Before virtual worlds existed, the internet never offered such a genuine social experience and an untapped opportunity for marketers.
The next-generation social community seems to have broken into the interactive scene almost overnight. Virtual worlds like Kaneva, There and Second Life have carved a distinct mark in the minds of consumers and should therefore be carving their mark into the minds of advertisers and marketers.
At least that's according to Adam Broitman, director of emerging and creative strategy for Morpheus Media. In his presentation, "The Experience Web," at the iMedia Entertainment Marketing Summit in Beverly Hills, Calif., Broitman said the internet has never offered such a genuine social experience before such virtual worlds existed, and although relatively low adoption rates may scare many marketers away, the unprecedented user engagement these worlds offer poses a largely untapped opportunity for marketers.
Won't somebody please think about the children!
The virtual movement will grow larger, according to Broitman. In fact, it will grow large enough to drive a whole new version of the web, from 2.0 to "web 3.d:" a web experience based entirely around virtual interaction. How can this be? Just take a look at Club Penguin, a virtual world for kids.
But with new technology comes a learning curve, at which kids are typically the front line. If a child has grown up playing around with Club Penguin, then Broitman suggests that child will grow acclimated to the virtual environment, which will mean increased users for virtual worlds targeted toward teens and eventually adults. As those children age, their life will center more around virtual worlds, personally and perhaps professionally, just as email and blogs have been integrated into the lives of today's younger generation. So marketers that position themselves well in the virtual world are likely to find themselves well positioned for the future.
Why now? Why us?
Broitman referenced a new way to consider metrics for virtual worlds. He suggested "think expressions, not impressions." Although Second Life is "riddled with ghost towns," providing plenty of reason to steer clear, users that do engage are very committed, and in return, communities that engage the user are well populated.
Some users even let their virtual communities bleed onto their MySpace page. The page can then act as a vehicle to drive more traffic back to virtual communities, or simply as an expression of commitment to a brand.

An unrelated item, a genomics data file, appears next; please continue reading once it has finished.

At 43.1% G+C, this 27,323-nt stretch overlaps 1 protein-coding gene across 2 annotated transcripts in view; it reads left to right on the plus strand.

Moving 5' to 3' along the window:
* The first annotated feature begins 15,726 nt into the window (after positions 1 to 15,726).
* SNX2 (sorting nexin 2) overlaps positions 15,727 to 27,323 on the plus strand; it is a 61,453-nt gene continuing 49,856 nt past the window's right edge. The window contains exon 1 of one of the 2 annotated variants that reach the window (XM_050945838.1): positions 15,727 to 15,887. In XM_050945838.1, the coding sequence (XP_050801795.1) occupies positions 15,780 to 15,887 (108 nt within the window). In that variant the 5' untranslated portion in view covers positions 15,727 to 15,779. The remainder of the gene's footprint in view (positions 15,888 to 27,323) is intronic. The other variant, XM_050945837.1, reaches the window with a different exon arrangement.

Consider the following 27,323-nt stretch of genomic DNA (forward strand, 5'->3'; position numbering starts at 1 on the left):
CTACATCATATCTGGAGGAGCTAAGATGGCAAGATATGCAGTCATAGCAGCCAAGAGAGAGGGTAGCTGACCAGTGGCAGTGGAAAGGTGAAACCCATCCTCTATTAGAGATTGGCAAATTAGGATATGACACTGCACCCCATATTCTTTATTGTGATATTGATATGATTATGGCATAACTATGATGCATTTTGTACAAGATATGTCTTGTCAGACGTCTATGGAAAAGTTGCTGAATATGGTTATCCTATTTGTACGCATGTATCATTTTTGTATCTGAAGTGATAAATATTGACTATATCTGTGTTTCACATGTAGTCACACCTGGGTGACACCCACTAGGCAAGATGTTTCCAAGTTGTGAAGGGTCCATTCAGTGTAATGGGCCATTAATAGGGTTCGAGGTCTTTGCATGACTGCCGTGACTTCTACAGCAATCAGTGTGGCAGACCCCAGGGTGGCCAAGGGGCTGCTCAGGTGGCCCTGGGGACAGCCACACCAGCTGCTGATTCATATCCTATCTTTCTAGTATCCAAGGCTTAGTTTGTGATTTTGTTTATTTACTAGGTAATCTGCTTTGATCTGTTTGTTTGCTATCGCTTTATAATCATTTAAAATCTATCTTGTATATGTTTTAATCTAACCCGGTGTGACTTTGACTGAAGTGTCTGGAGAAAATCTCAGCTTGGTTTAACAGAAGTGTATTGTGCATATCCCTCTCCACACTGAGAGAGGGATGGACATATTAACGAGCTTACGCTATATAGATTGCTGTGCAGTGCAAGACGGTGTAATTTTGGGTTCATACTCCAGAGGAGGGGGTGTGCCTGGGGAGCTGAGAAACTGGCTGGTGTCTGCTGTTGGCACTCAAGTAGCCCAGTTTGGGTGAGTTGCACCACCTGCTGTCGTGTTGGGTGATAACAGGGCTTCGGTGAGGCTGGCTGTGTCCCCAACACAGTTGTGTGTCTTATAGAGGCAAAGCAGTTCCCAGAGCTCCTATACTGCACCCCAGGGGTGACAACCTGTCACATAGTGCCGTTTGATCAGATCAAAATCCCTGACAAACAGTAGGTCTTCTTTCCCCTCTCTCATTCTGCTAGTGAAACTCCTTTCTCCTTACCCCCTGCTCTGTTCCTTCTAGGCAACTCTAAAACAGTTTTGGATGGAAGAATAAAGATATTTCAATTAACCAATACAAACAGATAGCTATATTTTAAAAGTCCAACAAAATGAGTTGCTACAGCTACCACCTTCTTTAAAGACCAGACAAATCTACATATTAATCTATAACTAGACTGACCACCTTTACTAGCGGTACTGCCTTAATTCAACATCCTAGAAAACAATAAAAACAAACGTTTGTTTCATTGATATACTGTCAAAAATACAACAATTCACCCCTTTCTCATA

This works particularly well for entertainment brands given the shelf life of many shows and movies. To illustrate this and offer up some best practices, Broitman referenced Showtime's Second Life community in support of the show "The L Word."
By leveraging Second Life's capabilities, Showtime was able to create an engaging campaign that kept users coming back and tuning in, all by adhering to a few best practices:
- Create a consistent experience. Showtime re-created aspects of the show on Second Life to allow users to participate in the events of the show, virtually.
- Run tutorials. With engaging content, Showtime shows us that users are willing to acclimate themselves to the new environment if it doesn't require too much effort. Showtime walked users through a navigation tutorial, which paid off by changing committed viewers into fresh users.
- "Think expressions not impressions." Not everybody is going to watch "The L Word," let alone be engaged enough by the show to virtually live it. However, by enticing users who may be on the fence about their engagement, Showtime was able to reel in consumers who would be more receptive to advertisers, thus making each ad dollar count more, and of course making the show more popular and more valuable. As Broitman put it, the best metric is more "qualitative than quantitative."
Lessons to "Live Free and Die Hard" by
Like "The L Word," users can participate in the actual scenery of "Live Free and Die Hard" due to the opportunities offered by virtual worlds. In the "Die Hard" campaign, however, Broitman shows us how Fox takes full advantage of the social aspect of Second Life.
To boost its virtual presence, for example, the studio brought Bruce Willis in for a virtual press conference. This was effective both in terms of cost for the studio, since Willis was able to log in from wherever he was at the time, and for fans and the press, which could attend the conference at a low cost to them. Users could watch the conference and meet friends in the virtual space, creating a community for more engagement.
Strategies for success
Clearly these campaigns met with success by adhering to a few basic principles, but Broitman also suggested some other practices.
Although no direct pricing model exists for virtual world advertising, and for the most part this particular emerging media still resembles the Wild West, success is within reach. Like always, constantly engage the user; an "active user is a valuable user," Broitman said. Also, make your virtual world marketing strategy co-exist with your 2D ad strategies. In fact, link the two. Virtual worlds are a valuable tool. But as Broitman pointed out, they are most valuable as part of an overarching strategy to engage an entire community.
Adam Shahbaz is assistant editor at iMedia Communications, Inc. Read full bio.